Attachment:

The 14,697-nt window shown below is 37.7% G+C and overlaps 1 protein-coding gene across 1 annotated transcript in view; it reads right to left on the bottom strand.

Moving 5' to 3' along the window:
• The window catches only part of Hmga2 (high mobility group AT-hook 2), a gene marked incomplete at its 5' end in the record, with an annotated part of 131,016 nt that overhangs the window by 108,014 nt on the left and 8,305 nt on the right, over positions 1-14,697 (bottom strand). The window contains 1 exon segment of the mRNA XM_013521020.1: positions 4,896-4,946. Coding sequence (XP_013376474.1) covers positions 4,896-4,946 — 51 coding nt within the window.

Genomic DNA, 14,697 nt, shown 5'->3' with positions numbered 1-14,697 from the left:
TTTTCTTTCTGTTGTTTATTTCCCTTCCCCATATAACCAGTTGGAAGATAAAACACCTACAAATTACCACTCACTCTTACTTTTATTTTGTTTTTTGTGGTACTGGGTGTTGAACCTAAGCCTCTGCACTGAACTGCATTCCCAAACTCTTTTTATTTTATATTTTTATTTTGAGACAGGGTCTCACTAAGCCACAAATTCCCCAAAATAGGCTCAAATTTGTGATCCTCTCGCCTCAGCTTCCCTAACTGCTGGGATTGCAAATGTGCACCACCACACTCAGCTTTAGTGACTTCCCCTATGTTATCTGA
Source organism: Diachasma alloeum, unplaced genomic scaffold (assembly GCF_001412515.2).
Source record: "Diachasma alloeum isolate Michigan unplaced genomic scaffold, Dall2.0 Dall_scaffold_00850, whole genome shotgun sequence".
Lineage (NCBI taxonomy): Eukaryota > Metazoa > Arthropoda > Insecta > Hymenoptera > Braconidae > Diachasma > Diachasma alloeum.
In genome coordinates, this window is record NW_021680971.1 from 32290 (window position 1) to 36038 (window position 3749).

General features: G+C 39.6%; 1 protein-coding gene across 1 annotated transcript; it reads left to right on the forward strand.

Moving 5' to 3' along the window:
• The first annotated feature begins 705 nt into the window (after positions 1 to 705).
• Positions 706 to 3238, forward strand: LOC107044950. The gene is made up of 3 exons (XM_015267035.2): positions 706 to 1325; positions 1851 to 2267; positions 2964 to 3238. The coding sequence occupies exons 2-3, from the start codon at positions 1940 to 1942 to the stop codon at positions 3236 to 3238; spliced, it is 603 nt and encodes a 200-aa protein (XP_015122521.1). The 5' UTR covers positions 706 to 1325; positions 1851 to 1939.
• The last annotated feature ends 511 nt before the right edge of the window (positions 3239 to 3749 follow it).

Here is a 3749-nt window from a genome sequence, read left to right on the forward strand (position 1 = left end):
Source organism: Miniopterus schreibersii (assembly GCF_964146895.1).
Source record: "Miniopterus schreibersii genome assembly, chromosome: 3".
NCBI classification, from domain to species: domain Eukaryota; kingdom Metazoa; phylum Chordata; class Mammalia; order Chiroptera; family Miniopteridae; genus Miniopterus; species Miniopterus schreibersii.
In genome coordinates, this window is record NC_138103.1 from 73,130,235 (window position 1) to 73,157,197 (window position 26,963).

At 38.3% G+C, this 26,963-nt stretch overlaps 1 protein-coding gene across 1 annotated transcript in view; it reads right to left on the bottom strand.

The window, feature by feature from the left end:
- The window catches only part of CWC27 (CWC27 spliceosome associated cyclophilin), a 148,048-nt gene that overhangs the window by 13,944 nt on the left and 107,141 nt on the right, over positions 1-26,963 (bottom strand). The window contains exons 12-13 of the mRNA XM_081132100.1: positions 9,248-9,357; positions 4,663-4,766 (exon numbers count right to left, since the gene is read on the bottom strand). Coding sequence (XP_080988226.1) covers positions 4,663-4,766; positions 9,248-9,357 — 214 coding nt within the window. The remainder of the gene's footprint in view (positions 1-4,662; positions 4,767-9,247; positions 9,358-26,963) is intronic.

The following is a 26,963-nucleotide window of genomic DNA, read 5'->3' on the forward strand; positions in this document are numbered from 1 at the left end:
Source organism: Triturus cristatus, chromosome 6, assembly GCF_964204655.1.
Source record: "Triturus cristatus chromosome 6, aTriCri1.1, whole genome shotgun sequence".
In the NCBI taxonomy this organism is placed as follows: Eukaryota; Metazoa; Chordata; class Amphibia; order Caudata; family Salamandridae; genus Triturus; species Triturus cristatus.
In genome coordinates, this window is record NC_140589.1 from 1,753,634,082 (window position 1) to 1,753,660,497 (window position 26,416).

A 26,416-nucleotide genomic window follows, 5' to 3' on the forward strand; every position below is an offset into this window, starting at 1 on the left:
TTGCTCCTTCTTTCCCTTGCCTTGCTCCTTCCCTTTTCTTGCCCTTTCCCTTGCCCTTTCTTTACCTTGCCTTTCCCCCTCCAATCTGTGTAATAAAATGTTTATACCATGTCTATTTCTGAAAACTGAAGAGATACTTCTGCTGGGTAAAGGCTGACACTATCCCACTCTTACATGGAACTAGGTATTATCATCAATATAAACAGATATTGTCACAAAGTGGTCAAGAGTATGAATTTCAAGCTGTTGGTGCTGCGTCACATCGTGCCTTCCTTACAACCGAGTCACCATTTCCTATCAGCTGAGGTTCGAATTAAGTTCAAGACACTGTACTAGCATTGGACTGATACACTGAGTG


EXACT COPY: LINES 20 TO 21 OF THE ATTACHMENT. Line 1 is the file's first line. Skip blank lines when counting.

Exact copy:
At 38.3% G+C, this 26,963-nt stretch overlaps 1 protein-coding gene across 1 annotated transcript in view; it reads right to left on the bottom strand.

The window, feature by feature from the left end: